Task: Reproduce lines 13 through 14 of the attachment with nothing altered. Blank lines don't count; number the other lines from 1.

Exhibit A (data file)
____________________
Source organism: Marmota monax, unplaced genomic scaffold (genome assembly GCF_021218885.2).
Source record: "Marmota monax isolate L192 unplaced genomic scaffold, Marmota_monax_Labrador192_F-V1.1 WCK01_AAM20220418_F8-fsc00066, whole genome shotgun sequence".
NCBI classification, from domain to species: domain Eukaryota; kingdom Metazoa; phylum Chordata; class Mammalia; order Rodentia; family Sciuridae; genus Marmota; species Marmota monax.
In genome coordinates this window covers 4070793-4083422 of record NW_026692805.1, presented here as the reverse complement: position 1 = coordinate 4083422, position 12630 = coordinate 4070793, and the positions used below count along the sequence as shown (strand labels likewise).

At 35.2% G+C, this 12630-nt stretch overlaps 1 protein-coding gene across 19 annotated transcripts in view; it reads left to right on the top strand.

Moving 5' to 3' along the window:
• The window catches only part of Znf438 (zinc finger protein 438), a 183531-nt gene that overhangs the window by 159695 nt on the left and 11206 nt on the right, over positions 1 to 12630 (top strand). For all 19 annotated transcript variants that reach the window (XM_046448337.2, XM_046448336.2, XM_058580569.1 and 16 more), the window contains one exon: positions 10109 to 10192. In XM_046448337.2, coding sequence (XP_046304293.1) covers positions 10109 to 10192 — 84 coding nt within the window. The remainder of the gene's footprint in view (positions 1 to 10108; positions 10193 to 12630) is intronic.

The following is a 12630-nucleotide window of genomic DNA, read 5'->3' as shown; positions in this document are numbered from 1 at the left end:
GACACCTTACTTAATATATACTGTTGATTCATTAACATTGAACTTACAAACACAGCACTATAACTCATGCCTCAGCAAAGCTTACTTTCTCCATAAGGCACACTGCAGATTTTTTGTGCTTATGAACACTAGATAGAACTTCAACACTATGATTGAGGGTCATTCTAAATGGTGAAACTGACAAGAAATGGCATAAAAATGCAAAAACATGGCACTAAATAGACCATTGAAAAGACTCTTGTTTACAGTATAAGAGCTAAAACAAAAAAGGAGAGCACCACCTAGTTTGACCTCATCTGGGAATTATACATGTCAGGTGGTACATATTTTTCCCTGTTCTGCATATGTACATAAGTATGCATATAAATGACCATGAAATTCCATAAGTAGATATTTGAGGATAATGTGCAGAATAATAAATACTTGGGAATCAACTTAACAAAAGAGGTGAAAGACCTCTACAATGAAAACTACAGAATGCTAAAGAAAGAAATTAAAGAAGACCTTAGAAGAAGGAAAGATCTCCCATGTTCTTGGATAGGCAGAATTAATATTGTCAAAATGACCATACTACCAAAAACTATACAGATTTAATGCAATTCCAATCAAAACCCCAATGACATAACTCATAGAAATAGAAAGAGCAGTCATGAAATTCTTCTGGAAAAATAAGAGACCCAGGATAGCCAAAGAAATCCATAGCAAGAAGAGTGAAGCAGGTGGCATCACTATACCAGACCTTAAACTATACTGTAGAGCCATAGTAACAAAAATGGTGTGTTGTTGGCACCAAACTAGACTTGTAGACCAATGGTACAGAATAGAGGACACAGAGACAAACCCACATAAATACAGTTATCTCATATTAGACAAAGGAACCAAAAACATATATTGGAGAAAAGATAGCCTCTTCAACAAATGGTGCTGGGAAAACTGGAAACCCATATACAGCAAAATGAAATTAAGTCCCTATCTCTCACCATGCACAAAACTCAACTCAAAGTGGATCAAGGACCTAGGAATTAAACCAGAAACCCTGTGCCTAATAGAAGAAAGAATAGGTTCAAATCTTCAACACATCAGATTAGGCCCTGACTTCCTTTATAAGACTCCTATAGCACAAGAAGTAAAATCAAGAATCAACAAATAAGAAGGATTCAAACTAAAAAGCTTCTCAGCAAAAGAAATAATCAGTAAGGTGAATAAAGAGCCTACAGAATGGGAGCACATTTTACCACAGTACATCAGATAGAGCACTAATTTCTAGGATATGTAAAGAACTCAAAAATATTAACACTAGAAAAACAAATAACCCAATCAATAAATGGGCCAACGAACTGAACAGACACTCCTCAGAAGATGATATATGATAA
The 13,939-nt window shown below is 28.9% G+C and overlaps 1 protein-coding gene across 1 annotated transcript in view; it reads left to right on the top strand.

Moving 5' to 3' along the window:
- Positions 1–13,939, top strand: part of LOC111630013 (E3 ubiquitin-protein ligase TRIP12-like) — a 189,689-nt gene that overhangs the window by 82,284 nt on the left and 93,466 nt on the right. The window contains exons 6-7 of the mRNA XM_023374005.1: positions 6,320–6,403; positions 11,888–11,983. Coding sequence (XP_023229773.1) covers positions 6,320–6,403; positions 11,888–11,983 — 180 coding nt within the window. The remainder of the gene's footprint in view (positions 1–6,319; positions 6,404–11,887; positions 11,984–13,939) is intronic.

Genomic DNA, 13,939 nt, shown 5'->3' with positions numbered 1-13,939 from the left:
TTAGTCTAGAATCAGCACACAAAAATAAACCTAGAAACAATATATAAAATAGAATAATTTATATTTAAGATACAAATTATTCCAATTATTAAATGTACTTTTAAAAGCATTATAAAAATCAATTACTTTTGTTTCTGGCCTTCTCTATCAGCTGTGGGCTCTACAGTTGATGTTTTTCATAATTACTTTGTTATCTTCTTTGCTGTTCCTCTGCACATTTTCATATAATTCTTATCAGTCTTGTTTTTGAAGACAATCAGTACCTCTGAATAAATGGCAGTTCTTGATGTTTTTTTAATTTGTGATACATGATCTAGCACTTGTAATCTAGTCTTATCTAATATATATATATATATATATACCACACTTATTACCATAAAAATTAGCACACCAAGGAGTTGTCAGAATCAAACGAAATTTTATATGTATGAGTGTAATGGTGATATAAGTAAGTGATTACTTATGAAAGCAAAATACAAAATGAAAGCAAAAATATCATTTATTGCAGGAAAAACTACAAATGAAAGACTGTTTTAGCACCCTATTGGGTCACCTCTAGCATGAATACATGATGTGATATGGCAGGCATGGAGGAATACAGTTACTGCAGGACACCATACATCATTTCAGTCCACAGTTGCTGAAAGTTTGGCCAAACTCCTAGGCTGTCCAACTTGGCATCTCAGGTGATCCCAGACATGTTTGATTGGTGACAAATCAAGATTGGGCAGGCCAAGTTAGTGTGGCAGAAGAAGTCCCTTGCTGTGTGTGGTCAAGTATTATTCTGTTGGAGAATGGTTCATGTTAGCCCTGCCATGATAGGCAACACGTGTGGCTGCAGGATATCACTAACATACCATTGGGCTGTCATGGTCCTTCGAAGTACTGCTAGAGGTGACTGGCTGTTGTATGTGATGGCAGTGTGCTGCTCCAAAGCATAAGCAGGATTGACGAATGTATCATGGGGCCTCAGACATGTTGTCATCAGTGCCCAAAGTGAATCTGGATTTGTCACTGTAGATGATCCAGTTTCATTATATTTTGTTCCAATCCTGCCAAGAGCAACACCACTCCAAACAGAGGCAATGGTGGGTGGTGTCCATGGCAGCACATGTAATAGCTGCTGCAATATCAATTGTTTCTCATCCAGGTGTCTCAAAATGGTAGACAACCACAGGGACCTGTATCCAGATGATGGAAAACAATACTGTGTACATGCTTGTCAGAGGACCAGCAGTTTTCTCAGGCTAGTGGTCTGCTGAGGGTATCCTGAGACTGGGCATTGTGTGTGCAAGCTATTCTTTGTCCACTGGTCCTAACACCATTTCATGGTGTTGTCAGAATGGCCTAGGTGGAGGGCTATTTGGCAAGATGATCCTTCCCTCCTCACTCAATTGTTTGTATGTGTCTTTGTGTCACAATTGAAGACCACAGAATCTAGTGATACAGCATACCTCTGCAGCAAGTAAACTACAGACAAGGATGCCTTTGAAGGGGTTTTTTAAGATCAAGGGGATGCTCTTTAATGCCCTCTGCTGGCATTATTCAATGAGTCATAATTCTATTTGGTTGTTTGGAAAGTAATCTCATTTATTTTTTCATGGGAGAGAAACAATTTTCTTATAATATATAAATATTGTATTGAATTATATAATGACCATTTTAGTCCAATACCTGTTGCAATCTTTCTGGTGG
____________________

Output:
Genomic DNA, 13,939 nt, shown 5'->3' with positions numbered 1-13,939 from the left:
TTAGTCTAGAATCAGCACACAAAAATAAACCTAGAAACAATATATAAAATAGAATAATTTATATTTAAGATACAAATTATTCCAATTATTAAATGTACTTTTAAAAGCATTATAAAAATCAATTACTTTTGTTTCTGGCCTTCTCTATCAGCTGTGGGCTCTACAGTTGATGTTTTTCATAATTACTTTGTTATCTTCTTTGCTGTTCCTCTGCACATTTTCATATAATTCTTATCAGTCTTGTTTTTGAAGACAATCAGTACCTCTGAATAAATGGCAGTTCTTGATGTTTTTTTAATTTGTGATACATGATCTAGCACTTGTAATCTAGTCTTATCTAATATATATATATATATATATACCACACTTATTACCATAAAAATTAGCACACCAAGGAGTTGTCAGAATCAAACGAAATTTTATATGTATGAGTGTAATGGTGATATAAGTAAGTGATTACTTATGAAAGCAAAATACAAAATGAAAGCAAAAATATCATTTATTGCAGGAAAAACTACAAATGAAAGACTGTTTTAGCACCCTATTGGGTCACCTCTAGCATGAATACATGATGTGATATGGCAGGCATGGAGGAATACAGTTACTGCAGGACACCATACATCATTTCAGTCCACAGTTGCTGAAAGTTTGGCCAAACTCCTAGGCTGTCCAACTTGGCATCTCAGGTGATCCCAGACATGTTTGATTGGTGACAAATCAAGATTGGGCAGGCCAAGTTAGTGTGGCAGAAGAAGTCCCTTGCTGTGTGTGGTCAAGTATTATTCTGTTGGAGAATGGTTCATGTTAGCCCTGCCATGATAGGCAACACGTGTGGCTGCAGGATATCACTAACATACCATTGGGCTGTCATGGTCCTTCGAAGTACTGCTAGAGGTGACTGGCTGTTGTATGTGATGGCAGTGTGCTGCTCCAAAGCATAAGCAGGATTGACGAATGTATCATGGGGCCTCAGACATGTTGTCATCAGTGCCCAAAGTGAATCTGGATTTGTCACTGTAGATGATCCAGTTTCATTATATTTTGTTCCAATCCTGCCAAGAGCAACACCACTCCAAACAGAGGCAATGGTGGGTGGTGTCCATGGCAGCACATGTAATAGCTGCTGCAATATCAATTGTTTCTCATCCAGGTGTCTCAAAATGGTAGACAACCACAGGGACCTGTATCCAGATGATGGAAAACAATACTGTGTACATGCTTGTCAGAGGACCAGCAGTTTTCTCAGGCTAGTGGTCTGCTGAGGGTATCCTGAGACTGGGCATTGTGTGTGCAAGCTATTCTTTGTCCACTGGTCCTAACACCATTTCATGGTGTTGTCAGAATGGCCTAGGTGGAGGGCTATTTGGCAAGATGATCCTTCCCTCCTCACTCAATTGTTTGTATGTGTCTTTGTGTCACAATTGAAGACCACAGAATCTAGTGATACAGCATACCTCTGCAGCAAGTAAACTACAGACAAGGATGCCTTTGAAGGGGTTTTTTAAGATCAAGGGGATGCTCTTTAATGCCCTCTGCTGGCATTATTCAATGAGTCATAATTCTATTTGGTTGTTTGGAAAGTAATCTCATTTATTTTTTCATGGGAGAGAAACAATTTTCTTATAATATATAAATATTGTATTGAATTATATAATGACCATTTTAGTCCAATACCTGTTGCAATCTTTCTGGTGG